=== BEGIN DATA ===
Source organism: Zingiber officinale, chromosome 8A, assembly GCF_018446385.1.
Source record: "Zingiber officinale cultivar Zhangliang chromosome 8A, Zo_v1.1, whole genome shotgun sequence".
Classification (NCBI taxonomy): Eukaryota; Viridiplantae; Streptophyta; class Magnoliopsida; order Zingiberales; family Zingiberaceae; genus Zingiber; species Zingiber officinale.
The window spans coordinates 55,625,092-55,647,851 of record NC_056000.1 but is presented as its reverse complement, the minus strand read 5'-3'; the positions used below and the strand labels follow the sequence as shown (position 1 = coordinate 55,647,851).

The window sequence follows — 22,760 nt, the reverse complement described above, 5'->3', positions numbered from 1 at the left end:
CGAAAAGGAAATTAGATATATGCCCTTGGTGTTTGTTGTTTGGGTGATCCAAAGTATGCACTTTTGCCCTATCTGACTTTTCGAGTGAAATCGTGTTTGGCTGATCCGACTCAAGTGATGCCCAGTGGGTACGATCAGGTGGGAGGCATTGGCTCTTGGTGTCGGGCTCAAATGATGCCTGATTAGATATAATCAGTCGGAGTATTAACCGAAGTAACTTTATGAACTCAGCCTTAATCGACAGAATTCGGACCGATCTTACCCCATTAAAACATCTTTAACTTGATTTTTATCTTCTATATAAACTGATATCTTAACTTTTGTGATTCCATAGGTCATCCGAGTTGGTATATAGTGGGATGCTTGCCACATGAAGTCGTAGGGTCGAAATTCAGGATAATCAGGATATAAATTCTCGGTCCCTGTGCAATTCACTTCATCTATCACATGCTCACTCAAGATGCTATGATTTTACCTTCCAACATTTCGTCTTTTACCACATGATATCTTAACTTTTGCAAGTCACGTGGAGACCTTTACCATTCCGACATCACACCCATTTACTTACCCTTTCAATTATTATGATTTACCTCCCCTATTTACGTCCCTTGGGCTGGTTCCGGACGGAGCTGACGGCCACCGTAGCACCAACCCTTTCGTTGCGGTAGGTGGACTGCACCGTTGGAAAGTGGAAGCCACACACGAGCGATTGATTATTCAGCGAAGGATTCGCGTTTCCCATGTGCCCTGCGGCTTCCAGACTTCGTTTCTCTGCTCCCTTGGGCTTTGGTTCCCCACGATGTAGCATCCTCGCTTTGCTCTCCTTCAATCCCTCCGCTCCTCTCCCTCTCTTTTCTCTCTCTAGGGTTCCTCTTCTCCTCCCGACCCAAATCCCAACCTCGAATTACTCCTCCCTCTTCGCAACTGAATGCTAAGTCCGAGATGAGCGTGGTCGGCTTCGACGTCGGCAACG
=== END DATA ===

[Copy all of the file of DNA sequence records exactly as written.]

Source organism: Zingiber officinale, chromosome 8A, assembly GCF_018446385.1.
Source record: "Zingiber officinale cultivar Zhangliang chromosome 8A, Zo_v1.1, whole genome shotgun sequence".
Classification (NCBI taxonomy): Eukaryota; Viridiplantae; Streptophyta; class Magnoliopsida; order Zingiberales; family Zingiberaceae; genus Zingiber; species Zingiber officinale.
The window spans coordinates 55,625,092-55,647,851 of record NC_056000.1 but is presented as its reverse complement, the minus strand read 5'-3'; the positions used below and the strand labels follow the sequence as shown (position 1 = coordinate 55,647,851).

The window sequence follows — 22,760 nt, the reverse complement described above, 5'->3', positions numbered from 1 at the left end:
CGAAAAGGAAATTAGATATATGCCCTTGGTGTTTGTTGTTTGGGTGATCCAAAGTATGCACTTTTGCCCTATCTGACTTTTCGAGTGAAATCGTGTTTGGCTGATCCGACTCAAGTGATGCCCAGTGGGTACGATCAGGTGGGAGGCATTGGCTCTTGGTGTCGGGCTCAAATGATGCCTGATTAGATATAATCAGTCGGAGTATTAACCGAAGTAACTTTATGAACTCAGCCTTAATCGACAGAATTCGGACCGATCTTACCCCATTAAAACATCTTTAACTTGATTTTTATCTTCTATATAAACTGATATCTTAACTTTTGTGATTCCATAGGTCATCCGAGTTGGTATATAGTGGGATGCTTGCCACATGAAGTCGTAGGGTCGAAATTCAGGATAATCAGGATATAAATTCTCGGTCCCTGTGCAATTCACTTCATCTATCACATGCTCACTCAAGATGCTATGATTTTACCTTCCAACATTTCGTCTTTTACCACATGATATCTTAACTTTTGCAAGTCACGTGGAGACCTTTACCATTCCGACATCACACCCATTTACTTACCCTTTCAATTATTATGATTTACCTCCCCTATTTACGTCCCTTGGGCTGGTTCCGGACGGAGCTGACGGCCACCGTAGCACCAACCCTTTCGTTGCGGTAGGTGGACTGCACCGTTGGAAAGTGGAAGCCACACACGAGCGATTGATTATTCAGCGAAGGATTCGCGTTTCCCATGTGCCCTGCGGCTTCCAGACTTCGTTTCTCTGCTCCCTTGGGCTTTGGTTCCCCACGATGTAGCATCCTCGCTTTGCTCTCCTTCAATCCCTCCGCTCCTCTCCCTCTCTTTTCTCTCTCTAGGGTTCCTCTTCTCCTCCCGACCCAAATCCCAACCTCGAATTACTCCTCCCTCTTCGCAACTGAATGCTAAGTCCGAGATGAGCGTGGTCGGCTTCGACGTCGGCAACG